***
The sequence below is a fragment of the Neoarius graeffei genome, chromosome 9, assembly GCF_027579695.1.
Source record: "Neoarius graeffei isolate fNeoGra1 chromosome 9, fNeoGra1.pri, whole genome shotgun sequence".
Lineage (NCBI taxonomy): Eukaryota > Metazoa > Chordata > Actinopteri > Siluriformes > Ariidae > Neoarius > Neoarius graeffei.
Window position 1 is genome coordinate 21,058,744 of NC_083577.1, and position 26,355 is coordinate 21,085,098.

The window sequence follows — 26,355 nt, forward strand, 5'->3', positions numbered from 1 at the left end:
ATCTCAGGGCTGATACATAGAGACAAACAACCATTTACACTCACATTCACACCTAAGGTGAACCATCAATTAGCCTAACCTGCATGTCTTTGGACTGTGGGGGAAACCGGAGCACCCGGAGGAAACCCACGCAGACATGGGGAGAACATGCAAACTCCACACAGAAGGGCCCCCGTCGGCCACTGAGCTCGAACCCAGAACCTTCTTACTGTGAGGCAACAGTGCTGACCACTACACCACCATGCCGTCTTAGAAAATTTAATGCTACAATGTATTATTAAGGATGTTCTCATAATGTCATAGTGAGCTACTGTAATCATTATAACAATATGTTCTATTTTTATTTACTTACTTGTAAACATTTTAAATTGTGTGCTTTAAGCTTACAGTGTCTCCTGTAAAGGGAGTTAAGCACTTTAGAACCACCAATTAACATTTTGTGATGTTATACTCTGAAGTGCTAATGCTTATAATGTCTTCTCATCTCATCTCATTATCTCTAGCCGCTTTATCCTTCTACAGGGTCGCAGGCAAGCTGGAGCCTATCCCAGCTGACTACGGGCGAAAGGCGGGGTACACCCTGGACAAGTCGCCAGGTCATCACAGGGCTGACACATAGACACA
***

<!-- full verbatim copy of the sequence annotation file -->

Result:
The sequence below is a fragment of the Neoarius graeffei genome, chromosome 9, assembly GCF_027579695.1.
Source record: "Neoarius graeffei isolate fNeoGra1 chromosome 9, fNeoGra1.pri, whole genome shotgun sequence".
Lineage (NCBI taxonomy): Eukaryota > Metazoa > Chordata > Actinopteri > Siluriformes > Ariidae > Neoarius > Neoarius graeffei.
Window position 1 is genome coordinate 21,058,744 of NC_083577.1, and position 26,355 is coordinate 21,085,098.

The window sequence follows — 26,355 nt, forward strand, 5'->3', positions numbered from 1 at the left end:
ATCTCAGGGCTGATACATAGAGACAAACAACCATTTACACTCACATTCACACCTAAGGTGAACCATCAATTAGCCTAACCTGCATGTCTTTGGACTGTGGGGGAAACCGGAGCACCCGGAGGAAACCCACGCAGACATGGGGAGAACATGCAAACTCCACACAGAAGGGCCCCCGTCGGCCACTGAGCTCGAACCCAGAACCTTCTTACTGTGAGGCAACAGTGCTGACCACTACACCACCATGCCGTCTTAGAAAATTTAATGCTACAATGTATTATTAAGGATGTTCTCATAATGTCATAGTGAGCTACTGTAATCATTATAACAATATGTTCTATTTTTATTTACTTACTTGTAAACATTTTAAATTGTGTGCTTTAAGCTTACAGTGTCTCCTGTAAAGGGAGTTAAGCACTTTAGAACCACCAATTAACATTTTGTGATGTTATACTCTGAAGTGCTAATGCTTATAATGTCTTCTCATCTCATCTCATTATCTCTAGCCGCTTTATCCTTCTACAGGGTCGCAGGCAAGCTGGAGCCTATCCCAGCTGACTACGGGCGAAAGGCGGGGTACACCCTGGACAAGTCGCCAGGTCATCACAGGGCTGACACATAGACACA